Freud takes it for granted that masculinity is the defining human condition, that all children begin life by imagining themselves as little men. When girls get round to noticing their lack of a penis and have to abandon fantasies of maleness, they feel envy and a lasting sense of alienation. Catherine Robson acknowledges and dismisses Freud and Lacan as forming ‘part of the continuing mythology of the creation of interiorised selves, a mythology to which this book aims to contribute one particular narrative’. In the story Robson tells, it’s the boys who are estranged. They respond to their dislocation by creating a compensating vision of ideal girlhood.
The early childhood of the Victorian middle classes was spent in nurseries run by women. Small boys traditionally wore frocks like those of their sisters: in ‘Frost at Midnight’ Coleridge remembers ‘when we both were clothed alike’. Only later, at the start of their formal education, did boys enter a more markedly masculine sphere – an experience finely dramatised in Tom Brown’s Schooldays. The growing boy is removed from the inadequate female guidance of mother, sisters and nursery-maid, and socialised in the exclusively masculine institution of a public school. Girls, by contrast, remained where they had always been, in the female world of home and family.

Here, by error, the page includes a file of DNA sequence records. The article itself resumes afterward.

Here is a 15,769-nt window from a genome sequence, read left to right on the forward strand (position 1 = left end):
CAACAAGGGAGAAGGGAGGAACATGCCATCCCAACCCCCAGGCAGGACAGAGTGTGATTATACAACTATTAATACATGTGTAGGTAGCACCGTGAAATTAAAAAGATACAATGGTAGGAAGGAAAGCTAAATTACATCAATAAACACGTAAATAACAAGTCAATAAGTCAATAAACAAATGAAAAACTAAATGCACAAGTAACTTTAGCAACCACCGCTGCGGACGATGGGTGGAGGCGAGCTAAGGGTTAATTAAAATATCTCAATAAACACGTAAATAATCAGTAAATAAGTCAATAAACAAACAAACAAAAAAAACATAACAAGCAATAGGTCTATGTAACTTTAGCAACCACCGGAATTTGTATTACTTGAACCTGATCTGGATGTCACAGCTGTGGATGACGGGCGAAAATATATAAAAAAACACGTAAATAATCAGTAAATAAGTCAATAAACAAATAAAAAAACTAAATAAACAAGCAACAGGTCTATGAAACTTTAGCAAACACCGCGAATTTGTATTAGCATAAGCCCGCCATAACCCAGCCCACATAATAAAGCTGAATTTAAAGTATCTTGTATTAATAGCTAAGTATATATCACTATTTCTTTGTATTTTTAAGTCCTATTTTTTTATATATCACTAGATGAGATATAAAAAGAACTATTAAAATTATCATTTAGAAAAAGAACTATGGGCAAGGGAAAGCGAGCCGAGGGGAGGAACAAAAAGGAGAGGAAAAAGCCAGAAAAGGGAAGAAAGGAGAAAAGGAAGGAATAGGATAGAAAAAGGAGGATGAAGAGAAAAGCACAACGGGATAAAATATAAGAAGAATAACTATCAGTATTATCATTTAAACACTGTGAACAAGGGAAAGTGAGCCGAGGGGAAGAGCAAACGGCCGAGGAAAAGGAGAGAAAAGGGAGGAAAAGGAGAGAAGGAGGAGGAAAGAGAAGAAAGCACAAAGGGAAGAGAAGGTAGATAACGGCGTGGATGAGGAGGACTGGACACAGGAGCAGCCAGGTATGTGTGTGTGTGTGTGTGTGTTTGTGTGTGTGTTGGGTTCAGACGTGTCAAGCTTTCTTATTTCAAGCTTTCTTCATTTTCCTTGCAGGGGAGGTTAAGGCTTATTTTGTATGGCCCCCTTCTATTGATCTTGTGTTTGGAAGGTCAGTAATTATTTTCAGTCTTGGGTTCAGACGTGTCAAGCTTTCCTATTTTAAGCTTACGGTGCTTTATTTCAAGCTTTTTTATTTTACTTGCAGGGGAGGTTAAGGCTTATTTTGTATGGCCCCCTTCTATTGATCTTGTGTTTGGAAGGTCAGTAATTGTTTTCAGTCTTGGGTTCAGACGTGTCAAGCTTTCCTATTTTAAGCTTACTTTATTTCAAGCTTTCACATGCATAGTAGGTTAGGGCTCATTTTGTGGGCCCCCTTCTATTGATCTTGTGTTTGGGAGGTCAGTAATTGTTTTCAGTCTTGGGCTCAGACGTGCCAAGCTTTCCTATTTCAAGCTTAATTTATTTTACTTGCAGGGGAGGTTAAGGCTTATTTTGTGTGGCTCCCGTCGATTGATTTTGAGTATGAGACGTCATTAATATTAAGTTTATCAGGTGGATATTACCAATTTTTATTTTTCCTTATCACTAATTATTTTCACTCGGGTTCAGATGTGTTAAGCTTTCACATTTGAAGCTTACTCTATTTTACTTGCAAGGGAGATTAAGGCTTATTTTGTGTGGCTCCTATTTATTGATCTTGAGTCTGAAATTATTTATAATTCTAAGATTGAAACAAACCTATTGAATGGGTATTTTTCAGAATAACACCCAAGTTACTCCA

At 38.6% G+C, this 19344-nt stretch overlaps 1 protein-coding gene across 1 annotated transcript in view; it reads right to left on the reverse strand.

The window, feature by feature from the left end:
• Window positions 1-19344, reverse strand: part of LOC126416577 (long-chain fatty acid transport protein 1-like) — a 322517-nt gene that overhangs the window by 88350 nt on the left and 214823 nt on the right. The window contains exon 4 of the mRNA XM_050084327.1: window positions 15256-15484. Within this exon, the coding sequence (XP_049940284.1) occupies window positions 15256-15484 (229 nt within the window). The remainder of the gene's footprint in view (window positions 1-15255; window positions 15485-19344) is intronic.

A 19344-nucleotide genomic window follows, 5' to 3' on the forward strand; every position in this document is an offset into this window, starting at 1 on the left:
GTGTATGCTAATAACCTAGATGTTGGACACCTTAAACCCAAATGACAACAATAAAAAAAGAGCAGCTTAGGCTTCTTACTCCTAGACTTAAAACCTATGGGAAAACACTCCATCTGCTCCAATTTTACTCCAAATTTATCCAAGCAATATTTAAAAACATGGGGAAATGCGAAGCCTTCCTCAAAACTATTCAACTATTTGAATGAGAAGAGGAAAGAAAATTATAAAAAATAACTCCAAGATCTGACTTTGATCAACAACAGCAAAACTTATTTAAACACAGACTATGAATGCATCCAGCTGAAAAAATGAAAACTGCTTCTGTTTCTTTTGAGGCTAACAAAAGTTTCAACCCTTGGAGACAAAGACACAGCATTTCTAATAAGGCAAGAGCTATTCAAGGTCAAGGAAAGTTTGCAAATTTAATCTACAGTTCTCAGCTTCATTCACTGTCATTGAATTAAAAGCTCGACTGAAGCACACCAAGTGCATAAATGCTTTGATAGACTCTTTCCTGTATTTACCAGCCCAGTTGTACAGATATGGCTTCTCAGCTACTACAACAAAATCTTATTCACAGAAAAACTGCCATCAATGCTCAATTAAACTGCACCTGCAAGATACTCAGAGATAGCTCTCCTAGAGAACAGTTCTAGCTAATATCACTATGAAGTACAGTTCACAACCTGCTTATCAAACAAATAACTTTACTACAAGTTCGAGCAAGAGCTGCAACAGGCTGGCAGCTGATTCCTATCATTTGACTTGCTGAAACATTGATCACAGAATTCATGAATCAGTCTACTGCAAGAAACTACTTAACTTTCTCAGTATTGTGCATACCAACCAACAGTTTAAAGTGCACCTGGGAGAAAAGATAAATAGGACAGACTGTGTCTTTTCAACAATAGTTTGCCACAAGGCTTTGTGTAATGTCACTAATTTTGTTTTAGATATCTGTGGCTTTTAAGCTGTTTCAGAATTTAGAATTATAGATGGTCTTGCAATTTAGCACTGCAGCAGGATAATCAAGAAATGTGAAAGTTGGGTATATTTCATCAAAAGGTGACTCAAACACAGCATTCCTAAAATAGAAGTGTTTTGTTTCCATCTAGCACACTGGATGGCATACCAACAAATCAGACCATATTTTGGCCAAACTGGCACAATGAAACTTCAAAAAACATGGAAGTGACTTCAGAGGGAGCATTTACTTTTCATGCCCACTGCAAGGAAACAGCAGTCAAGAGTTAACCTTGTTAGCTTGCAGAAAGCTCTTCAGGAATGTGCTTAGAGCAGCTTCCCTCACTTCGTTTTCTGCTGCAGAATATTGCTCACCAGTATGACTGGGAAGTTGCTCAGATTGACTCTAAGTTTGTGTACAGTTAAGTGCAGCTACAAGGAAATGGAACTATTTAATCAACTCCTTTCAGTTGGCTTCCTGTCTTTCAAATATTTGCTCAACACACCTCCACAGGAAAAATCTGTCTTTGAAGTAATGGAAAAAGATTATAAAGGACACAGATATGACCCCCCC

What is new about Robson’s argument is her contention that for many well-to-do men the image of perfect childhood, lost and desired, remained feminine. The image of the girl came to embody a longing for their own primary selves, before the competitive and materialistic values of the Victorian gentleman contaminated their lives. It became a pervasive fantasy, not universal, but influential because so deeply rooted in the ideologies of affluence: ‘middle class, religious, paternalist, nostalgic and conservative’. Understood in this way, the idealisation of little girls in Victorian culture is an attempt to repossess the remembered self rather than a wish for sexual possession of the other. Though Robson concedes that elements of sexual exploitation are present in all this, she moves away from the assumption that repressed sexuality was a dominant impulse in Victorian culture, and one which sought outlets in transgressive desire – the ‘hydraulic’ account of the 19th-century imagination, as she describes it. Her approach enables her to relate girl-loving to broader cultural interests. One of these is social reform, for the radiant idea of the little girl was often dismally incompatible with the real lives of little girls, particularly poor ones. Robson shows that outrage and dismay at the condition in which young girls lived, and died, was often responsible for campaigns for better working conditions in factories and mines.
This was an uneasiness that showed itself early in the century. When Charles Lamb thinks about childhood poverty in his ‘Popular Fallacies’ of 1826, it is of little girls that he writes:
It makes the very heart bleed to overhear the casual street-talk between a poor woman and her little girl … It is not of toys, of nursery books, of summer holidays (fitting that age); of the promised sight, or play; of praised sufficiency at school. It is of mangling and clear-starching, of the price of coals, or of potatoes.
It takes money to provide the exuberant childhood that Wordsworth celebrates in his ‘Immortality Ode’:
glorious in the might